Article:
Belgium rescues 49 migrants, mainly Vietnamese

By AFP   May 19, 2021 | 06:52 pm PT
Belgium rescues 49 migrants, mainly Vietnamese
Migrants cross the English Channel from France to Britain. Photo by AFP.
Belgian authorities on Wednesday rescued 49 mainly Vietnamese migrants who were attempting a sea crossing to Britain, apparently from France, the Bruges prosecutor's office said.

"They were in good health but some had mild symptoms of hypothermia," the statement said, explaining that the boat had taken on water and was "in distress" when it was spotted.

A helicopter was launched to track the boat while rescuers headed to the scene and the migrants were taken ashore and transferred to the maritime police in Zeebrugge.

Police will launch an investigation "into the smuggling organization responsible for these events."

"Based on initial findings, it is suspected that the boat departed from the French coast, but the investigation will have to confirm this," the prosecutor's office said.

Vietnamese migrants are among those camped out at Grande-Synthe on the northern French coast, trying to find a way to cross to Britain.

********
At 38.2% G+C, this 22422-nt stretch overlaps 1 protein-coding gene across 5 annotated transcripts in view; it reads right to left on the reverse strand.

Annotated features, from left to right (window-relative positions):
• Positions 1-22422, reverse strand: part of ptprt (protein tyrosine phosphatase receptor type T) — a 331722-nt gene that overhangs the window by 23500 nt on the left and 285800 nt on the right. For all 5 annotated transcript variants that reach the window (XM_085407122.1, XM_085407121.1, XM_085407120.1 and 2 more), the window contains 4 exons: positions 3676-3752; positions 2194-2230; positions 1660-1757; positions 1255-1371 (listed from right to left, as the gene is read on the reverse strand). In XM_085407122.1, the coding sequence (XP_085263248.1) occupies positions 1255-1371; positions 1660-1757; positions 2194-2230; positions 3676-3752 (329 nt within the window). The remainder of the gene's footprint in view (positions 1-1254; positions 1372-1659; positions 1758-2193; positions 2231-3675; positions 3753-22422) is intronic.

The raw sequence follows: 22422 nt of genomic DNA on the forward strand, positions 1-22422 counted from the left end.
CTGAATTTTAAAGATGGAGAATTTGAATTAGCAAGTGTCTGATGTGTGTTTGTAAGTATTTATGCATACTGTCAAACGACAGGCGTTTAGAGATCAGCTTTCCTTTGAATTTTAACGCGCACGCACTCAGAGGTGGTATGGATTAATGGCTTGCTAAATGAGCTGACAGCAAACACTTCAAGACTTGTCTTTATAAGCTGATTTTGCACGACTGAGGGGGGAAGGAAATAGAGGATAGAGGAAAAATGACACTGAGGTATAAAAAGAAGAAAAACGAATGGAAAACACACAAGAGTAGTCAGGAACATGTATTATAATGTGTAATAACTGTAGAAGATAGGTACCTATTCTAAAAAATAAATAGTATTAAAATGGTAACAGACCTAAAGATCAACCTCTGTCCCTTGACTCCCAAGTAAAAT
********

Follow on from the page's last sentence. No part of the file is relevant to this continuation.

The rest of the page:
Around 100 Vietnamese were taken out to the camp to be rehoused in shelters on May 6, according to the Grande-Synthe town hall.

The migrants are brought to the Channel coast from their southeast Asian homeland by a network that flies them to Moscow and then transports them through Europe.

Yann Manzi from the NGO Utopia, which helps migrants, says that until recently the Vietnamese kept themselves apart from other migrant populations.

But they are now increasingly mixed up with the other African and Asian travelers waiting for a place on a boat or a chance to jump in the back of a truck.

The last leg of the trip, across the sea to southern England on a dinghy or in a truck carried by a ferry or the Channel tunnel can be the most dangerous.

In October 2019, the lifeless bodies of 39 Vietnamese migrants were discovered suffocated in a trailer in Grays Industrial Estate, east London.

The investigation established that the migrants had been picked up in northern France and had transited through the Belgian port of Zeebrugge.

Investigations were launched in France, Belgium and the United Kingdom, where a trial was held in 2020 resulting in the conviction of two key figures in the trafficking.

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